While developing mobile applications can be relatively straight-forward, there is the occasional project that demands a greater knowledge of the technologies available. In our case, it was when a transport giant came to us seeking a solution for their driver’s Zebra devices. The proposal was to create a mobile application that can manage a ton of data, run on a Zebra device and most importantly, work regardless of a wireless connection. There are many ways to tackle these requirements; however, when a short deadline is present, we are forced to think a little harder about the technologies worthy to use. That being said, although the performance of native mobile applications is strong, we can immediately rule them out due to time constraints and the fact that performance is not our biggest worry. We found that the most suited path to success would be to create a Progressive Web Application (PWA) using a technology such as Quasar. A PWA offers all that is needed to create an offline-first application with less development time needed than a native application. Thus, after combining a few technologies to create the PWA, we managed to smash deadlines with an application that is on par in terms of performance and stability.

The Technologies

The desire for a powerful technology that is easy to manage was what led us to Quasar, a high performance frontend stack. The framework proved to be a good solution for quickly creating an effective PWA. It offers a well documented framework using Vue.js and is bundled with many preset styles that are available for customizing. This allowed us to focus on the functionality of the project rather than worrying about design. In addition, Quasar also has a plugin system which allowed us to add things such as internationalization without much effort.

It was not too long after that we decided to complete the stack with the addition of TypeScript. Although TypeScript is not fully supported within Quasar, we started by adding it where most valued. With the requirements in mind, it is to be noted that the application must store events that occur offline and synchronize them upon reconnection. That being said, TypeScript ensures that we are dispatching data of correct form to the API. Aside from that, our development speed greatly improved due to the increased readability of the code being written.

Storage options are limited to local storage, IndexedDB, and cookies due to being a web-based application. Considering the security and stability of each option, we decided to mainly use IndexedDB as it was the most secure solution to store our offline events. With the help of Dexie, an IndexedDB wrapper, using this storage system was relatively similar to most SQL database ORMs which further helped the readability of the code. Aside from that, our primary reason behind using IndexedDB was that it can be accessed by both the service worker and the client. This means, any events that we save to the IndexedDB within the client can be synchronized in the background by the service worker. This is an important feature that helps define our flow.

The Flow

Considering the application must be offline-first, we made the decision that no service would directly talk to the API. Instead, services would talk to an ActionService which knows how to save the actions to the IndexedDB in a table dedicated for pending action data. This allows our service worker to pick them up from the same table and attempt to dispatch them all-together upon an established connection. If the synchronization is a success, the actions are moved to another table as a precaution to the possibility that we can not fetch the updated actions after the synchronization. This happens because the business logic within the application has a high chance of needing the action data later on. That being said, moved actions are flagged and ready to be replaced by updated actions upon a successful fetch.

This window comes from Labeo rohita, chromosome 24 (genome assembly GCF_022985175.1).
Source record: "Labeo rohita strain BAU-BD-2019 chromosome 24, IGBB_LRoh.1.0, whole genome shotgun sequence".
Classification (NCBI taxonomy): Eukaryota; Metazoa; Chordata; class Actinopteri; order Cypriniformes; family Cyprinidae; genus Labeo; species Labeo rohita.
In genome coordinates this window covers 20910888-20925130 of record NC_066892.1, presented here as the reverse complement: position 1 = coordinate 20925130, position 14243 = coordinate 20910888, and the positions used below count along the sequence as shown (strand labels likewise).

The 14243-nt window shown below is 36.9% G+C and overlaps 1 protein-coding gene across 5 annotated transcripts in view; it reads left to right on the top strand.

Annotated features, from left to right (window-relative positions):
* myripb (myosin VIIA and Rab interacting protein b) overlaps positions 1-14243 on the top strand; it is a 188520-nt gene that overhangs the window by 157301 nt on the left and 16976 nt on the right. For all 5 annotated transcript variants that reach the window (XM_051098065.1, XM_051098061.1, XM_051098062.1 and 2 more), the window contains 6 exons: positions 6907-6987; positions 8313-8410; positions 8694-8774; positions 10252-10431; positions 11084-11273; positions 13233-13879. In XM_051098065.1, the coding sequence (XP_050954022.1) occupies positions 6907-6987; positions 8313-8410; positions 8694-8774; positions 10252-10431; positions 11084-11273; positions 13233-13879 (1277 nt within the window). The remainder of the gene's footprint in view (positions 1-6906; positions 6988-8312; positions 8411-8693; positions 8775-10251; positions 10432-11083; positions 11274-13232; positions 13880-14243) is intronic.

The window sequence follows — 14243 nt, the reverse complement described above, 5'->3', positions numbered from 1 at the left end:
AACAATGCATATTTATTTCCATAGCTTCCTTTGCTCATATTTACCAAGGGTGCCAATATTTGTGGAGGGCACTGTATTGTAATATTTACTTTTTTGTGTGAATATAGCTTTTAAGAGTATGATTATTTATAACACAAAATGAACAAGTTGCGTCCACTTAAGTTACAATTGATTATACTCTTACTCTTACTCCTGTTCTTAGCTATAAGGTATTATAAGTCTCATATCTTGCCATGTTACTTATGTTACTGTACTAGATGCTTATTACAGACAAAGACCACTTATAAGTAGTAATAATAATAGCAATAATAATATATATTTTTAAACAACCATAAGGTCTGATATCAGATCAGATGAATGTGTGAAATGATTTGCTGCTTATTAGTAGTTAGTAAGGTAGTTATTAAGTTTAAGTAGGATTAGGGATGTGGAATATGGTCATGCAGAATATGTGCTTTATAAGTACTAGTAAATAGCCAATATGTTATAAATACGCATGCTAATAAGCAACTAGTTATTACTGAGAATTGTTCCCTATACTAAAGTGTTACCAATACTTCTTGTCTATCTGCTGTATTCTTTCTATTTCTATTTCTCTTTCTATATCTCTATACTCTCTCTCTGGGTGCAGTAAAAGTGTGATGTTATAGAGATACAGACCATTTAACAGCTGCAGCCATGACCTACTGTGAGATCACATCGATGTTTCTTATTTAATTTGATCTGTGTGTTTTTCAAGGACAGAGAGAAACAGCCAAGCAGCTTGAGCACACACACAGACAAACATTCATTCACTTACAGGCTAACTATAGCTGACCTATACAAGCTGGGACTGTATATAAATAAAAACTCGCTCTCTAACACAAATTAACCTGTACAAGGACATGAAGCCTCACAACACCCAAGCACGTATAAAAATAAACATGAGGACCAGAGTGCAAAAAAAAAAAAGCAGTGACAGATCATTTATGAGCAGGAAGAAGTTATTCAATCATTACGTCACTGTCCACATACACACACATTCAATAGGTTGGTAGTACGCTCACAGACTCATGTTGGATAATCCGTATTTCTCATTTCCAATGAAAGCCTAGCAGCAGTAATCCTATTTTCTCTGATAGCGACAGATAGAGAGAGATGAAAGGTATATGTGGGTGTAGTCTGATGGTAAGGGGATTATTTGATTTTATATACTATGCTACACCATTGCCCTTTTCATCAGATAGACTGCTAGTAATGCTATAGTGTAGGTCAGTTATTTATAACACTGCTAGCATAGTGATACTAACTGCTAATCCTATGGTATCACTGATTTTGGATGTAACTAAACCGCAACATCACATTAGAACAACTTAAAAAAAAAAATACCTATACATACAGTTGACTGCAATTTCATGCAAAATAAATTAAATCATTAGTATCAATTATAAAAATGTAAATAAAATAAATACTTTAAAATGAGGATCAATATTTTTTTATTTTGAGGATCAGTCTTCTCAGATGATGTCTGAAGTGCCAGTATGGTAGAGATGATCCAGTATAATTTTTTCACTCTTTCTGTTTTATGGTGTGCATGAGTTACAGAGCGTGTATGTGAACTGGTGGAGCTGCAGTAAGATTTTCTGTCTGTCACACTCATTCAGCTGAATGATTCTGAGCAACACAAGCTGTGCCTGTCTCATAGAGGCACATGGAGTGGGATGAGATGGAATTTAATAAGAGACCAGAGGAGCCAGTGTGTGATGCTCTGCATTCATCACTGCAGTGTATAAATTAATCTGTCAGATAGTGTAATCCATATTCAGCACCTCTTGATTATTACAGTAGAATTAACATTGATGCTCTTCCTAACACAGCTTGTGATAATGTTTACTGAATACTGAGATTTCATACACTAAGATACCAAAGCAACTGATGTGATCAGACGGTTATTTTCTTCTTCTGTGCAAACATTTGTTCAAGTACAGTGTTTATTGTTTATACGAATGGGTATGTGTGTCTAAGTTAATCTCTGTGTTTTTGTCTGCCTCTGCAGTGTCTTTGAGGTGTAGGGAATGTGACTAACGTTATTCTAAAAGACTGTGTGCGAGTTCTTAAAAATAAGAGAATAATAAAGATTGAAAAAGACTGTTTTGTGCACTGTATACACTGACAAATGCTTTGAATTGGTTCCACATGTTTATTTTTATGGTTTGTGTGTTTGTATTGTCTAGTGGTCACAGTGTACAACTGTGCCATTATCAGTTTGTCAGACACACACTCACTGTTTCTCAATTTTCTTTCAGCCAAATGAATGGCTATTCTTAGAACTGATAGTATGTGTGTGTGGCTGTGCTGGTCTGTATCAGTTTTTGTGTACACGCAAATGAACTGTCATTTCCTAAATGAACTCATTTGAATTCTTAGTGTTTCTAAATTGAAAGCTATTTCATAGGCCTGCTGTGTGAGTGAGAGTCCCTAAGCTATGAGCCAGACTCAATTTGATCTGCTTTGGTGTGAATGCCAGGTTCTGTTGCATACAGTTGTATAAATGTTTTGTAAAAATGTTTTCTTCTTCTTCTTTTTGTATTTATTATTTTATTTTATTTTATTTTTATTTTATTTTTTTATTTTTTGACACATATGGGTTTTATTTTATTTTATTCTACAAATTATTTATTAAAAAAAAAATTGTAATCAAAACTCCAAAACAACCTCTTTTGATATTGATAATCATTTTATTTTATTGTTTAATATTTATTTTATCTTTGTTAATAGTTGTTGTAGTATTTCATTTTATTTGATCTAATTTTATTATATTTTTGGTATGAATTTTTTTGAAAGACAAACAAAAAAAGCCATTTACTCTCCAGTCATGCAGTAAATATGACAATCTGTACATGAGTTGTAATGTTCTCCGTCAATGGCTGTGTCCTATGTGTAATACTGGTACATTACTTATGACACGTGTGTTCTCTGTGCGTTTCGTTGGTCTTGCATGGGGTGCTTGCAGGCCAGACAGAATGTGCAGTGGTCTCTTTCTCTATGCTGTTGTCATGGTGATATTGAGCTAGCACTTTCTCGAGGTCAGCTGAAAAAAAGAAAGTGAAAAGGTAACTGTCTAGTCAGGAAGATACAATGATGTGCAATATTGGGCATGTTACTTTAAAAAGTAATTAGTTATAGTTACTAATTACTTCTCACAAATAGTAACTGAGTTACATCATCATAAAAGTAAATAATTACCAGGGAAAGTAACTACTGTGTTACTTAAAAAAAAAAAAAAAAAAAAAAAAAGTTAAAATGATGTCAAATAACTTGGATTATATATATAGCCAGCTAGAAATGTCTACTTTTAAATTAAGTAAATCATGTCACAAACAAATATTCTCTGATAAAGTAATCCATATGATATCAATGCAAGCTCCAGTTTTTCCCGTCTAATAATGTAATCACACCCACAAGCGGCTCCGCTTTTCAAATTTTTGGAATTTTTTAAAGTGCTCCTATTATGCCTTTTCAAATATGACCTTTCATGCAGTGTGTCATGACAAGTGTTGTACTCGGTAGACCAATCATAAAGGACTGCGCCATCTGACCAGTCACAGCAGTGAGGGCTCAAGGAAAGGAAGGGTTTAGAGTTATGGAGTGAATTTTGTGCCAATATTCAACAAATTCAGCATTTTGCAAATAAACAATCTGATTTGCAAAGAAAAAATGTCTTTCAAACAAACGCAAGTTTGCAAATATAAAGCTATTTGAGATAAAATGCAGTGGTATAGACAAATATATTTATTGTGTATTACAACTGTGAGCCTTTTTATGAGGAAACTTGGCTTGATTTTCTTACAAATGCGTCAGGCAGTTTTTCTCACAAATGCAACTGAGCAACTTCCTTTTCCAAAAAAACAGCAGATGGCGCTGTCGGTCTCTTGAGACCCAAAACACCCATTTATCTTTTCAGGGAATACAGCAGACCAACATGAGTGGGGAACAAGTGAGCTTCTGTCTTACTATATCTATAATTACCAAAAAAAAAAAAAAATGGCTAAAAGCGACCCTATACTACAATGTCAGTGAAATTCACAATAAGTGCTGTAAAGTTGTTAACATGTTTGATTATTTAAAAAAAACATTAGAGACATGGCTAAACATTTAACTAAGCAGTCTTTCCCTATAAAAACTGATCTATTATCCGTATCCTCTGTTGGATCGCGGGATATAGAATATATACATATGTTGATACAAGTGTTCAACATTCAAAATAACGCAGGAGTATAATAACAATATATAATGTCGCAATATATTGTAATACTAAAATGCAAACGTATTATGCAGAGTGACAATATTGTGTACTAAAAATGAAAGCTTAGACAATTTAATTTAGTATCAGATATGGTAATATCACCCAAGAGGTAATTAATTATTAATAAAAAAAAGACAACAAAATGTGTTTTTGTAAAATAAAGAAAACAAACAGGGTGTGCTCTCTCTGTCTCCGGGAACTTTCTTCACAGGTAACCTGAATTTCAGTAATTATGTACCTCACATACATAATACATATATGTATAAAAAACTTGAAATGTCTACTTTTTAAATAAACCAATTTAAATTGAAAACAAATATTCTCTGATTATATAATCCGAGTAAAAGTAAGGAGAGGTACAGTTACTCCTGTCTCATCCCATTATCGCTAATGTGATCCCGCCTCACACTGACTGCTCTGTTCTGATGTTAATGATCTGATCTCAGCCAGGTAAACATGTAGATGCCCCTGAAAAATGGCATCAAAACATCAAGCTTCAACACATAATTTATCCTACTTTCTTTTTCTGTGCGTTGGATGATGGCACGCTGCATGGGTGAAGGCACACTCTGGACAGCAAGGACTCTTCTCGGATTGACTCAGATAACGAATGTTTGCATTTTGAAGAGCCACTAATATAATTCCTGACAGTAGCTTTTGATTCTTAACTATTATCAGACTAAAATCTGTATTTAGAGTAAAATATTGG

Actions are an append-only data structure where the most updated data of an identifier is determined by the previous chronological actions involving the same identifier. This allows the offline device to store actions chronologically with timestamps and once connected, synchronize them to the API. It is the API’s job to determine the end result of an identifier as another device could have intervened with the posted actions by updating it in a different way. The result of composing all these actions, disregarding the device they came from, results in the most up to date data of that identifier. This append-only structure of data is very important to the offline-first application as it is the least vulnerable to corrupting data when edited by multiple offline devices.

Although the service worker has the primary task of synchronizing event data, it is also a key component in caching the data needed to work offline. This happens during the login process as that is the only time where a connection is guaranteed. Throughout the development of the application, keeping an account for no wireless connection, we manage to create a stable and safe offline-first solution for posting data to the API.

Conclusion

With the construction of a well thought-out stack, our development process quickened with the outcome being a fast and stable application. In addition, the PWA allows for easy management as versions can be updated without reinstalling on devices. That in mind, it was a perfect fit for this project as the intended use of the application was to be on many Zebra devices used by drivers who are always on the go. This goes to show that although we could’ve made a native mobile application, sometimes there is a less known alternative which proves to be more worthy to get the job done.

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